“At the Mountaintop” Delivers Unexpected, Unwelcome Twist

Presented by Underground Railway Theater

Presented by Underground Railway Theater

Produced by Underground Railway Theater

By Katori Hall
directed by Megan Sandberg-Zakian

January 10 – February 3, 2013
Central Square Theater
450 Massachusetts Avenue
Cambridge, MA 02139
Central Square Theater Facebook Page

Review by Gillian Daniels

(Cambridge) Sometimes, there’s a moment in a show that can make or break it. When that moment comes, the audience will divide accordingly. Maybe this turn is cheesy, too scary, or just a little off-kilter with the rest of the story. When it happens in At the Mountaintop, and the audience will know when it does, it redefines the sort of narrative being watched. The show starts out smart but softens into a peculiar if interesting mess.

Katori Hall’s two-man play concerns the late and well-loved Dr. Martin Luther King, Jr. (Maurice Emmanuel Parent) and his conversations with a hotel maid, Camae (Kami Rushell Smith). Like A Picasso by Jeffrey Hatcher, performed by The Salem Theatre Company last year, Central Square Theater’s At the Mountaintop concerns two personalities bouncing off each other in a contained space. Also like A Picasso, one happens to be famous and respected while the other, an intrigued woman, has slipped
through the cracks of history.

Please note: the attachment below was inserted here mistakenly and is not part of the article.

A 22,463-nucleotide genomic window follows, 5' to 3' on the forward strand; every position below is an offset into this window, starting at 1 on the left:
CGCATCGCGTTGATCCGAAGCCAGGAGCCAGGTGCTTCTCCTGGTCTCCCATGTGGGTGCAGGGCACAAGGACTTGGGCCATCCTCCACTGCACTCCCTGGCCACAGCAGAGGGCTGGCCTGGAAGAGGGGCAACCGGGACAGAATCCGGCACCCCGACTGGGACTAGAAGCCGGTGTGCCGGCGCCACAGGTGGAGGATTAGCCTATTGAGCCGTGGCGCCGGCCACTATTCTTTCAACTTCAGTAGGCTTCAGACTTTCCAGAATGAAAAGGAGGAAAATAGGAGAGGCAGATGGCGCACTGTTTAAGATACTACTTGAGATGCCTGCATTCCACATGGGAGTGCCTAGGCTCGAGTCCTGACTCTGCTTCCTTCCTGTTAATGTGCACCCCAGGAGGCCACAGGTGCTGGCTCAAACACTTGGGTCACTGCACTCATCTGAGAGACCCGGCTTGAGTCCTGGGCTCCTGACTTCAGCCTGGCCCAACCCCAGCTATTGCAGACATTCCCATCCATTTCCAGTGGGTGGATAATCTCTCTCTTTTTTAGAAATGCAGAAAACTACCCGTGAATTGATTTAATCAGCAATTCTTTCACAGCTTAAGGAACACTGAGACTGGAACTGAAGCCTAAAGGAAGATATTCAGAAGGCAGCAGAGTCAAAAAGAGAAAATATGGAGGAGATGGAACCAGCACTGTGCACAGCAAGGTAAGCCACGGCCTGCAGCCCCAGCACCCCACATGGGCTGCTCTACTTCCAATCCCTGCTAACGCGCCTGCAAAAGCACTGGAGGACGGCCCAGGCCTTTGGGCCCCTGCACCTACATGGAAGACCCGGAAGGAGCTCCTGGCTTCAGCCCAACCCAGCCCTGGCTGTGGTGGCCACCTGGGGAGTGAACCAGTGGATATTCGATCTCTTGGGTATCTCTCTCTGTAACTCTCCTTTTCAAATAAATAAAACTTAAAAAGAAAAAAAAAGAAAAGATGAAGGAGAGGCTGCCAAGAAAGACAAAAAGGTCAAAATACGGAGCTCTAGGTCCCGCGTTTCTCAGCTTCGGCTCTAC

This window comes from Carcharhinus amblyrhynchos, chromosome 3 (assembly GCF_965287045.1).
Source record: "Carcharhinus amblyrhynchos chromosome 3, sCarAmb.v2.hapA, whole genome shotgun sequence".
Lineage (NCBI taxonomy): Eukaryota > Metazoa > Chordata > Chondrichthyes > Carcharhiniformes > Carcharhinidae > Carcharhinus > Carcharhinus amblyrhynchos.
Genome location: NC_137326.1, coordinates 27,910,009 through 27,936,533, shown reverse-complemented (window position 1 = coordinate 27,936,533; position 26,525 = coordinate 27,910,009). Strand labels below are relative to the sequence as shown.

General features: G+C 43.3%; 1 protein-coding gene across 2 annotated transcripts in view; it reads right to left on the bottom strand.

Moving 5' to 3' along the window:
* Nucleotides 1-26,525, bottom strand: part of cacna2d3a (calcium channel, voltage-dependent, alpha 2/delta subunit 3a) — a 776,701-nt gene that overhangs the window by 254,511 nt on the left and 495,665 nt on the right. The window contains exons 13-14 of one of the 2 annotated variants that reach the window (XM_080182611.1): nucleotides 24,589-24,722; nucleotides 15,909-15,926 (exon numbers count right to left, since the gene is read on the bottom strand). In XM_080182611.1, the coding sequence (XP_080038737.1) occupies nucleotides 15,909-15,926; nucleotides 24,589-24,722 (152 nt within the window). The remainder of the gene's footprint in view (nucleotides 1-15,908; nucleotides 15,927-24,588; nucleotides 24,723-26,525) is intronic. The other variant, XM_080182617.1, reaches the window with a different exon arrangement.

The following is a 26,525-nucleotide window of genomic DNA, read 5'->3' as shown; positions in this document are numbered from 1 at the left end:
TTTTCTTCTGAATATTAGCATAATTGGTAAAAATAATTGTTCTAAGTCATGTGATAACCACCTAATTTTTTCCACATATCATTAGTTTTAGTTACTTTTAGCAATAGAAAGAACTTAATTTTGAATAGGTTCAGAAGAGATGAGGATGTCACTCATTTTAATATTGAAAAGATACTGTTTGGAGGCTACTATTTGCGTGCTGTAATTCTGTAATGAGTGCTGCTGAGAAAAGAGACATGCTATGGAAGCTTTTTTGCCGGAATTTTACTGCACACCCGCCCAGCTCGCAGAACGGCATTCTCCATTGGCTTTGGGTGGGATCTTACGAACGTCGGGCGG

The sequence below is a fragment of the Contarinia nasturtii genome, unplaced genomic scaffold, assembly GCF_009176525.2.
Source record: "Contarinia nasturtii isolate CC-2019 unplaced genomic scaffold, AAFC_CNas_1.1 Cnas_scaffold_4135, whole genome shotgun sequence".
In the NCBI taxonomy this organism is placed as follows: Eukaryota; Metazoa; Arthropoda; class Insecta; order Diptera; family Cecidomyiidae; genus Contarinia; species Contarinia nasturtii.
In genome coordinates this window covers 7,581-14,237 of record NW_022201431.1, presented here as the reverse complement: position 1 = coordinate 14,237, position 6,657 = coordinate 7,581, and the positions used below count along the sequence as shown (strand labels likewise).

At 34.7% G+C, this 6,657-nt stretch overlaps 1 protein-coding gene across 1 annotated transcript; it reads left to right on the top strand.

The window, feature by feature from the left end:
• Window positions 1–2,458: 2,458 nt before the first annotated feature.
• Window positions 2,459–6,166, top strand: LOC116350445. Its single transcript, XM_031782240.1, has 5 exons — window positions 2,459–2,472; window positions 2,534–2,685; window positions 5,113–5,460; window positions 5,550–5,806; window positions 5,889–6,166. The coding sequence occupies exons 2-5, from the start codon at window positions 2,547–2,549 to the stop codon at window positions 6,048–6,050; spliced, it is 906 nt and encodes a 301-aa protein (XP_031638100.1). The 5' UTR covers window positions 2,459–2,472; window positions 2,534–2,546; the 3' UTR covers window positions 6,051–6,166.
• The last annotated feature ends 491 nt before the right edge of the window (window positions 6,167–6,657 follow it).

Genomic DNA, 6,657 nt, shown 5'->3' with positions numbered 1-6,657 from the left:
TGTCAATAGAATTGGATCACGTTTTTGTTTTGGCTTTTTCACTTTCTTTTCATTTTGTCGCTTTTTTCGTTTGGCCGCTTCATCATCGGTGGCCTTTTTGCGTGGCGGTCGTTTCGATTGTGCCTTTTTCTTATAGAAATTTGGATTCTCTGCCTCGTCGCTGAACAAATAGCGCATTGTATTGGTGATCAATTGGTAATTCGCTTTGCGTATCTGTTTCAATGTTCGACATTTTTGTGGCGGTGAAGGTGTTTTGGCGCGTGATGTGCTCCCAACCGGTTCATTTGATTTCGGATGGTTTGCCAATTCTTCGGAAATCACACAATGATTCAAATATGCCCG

When he does it right, Parent reveals new, strange, and even sad dimensions to a world famous activist history had little time to know. Kami Rushell Smith, meanwhile, is just plain charming. She outshines Parent who, while talented, can’t seem to match her charisma. Smith was born to steal this sort of show.

Their interaction takes a turn for the cutesy, sure, but Smith never loses her enthusiasm. Repartee between her and Parent comes easily and often humorously.

Playwright Hall has a deft hand at suspense, too. Clues, some more subtle than others, indicate where we are in Dr. King’s personal history. The possible twists kept me guessing as the narrative progressed. I was disappointed that the action in the last third sat so strangely with me. It feels like Hall began to write a second play right before she finished the first.

Still, the conclusion is satisfying. It’s the kind of finale that carries weight, asking not just to look at the man around whom the play is based but to look at the history in which he has played a part. Even if the story could have afforded another re-write, the last moments of At the Mountaintop are stunning.

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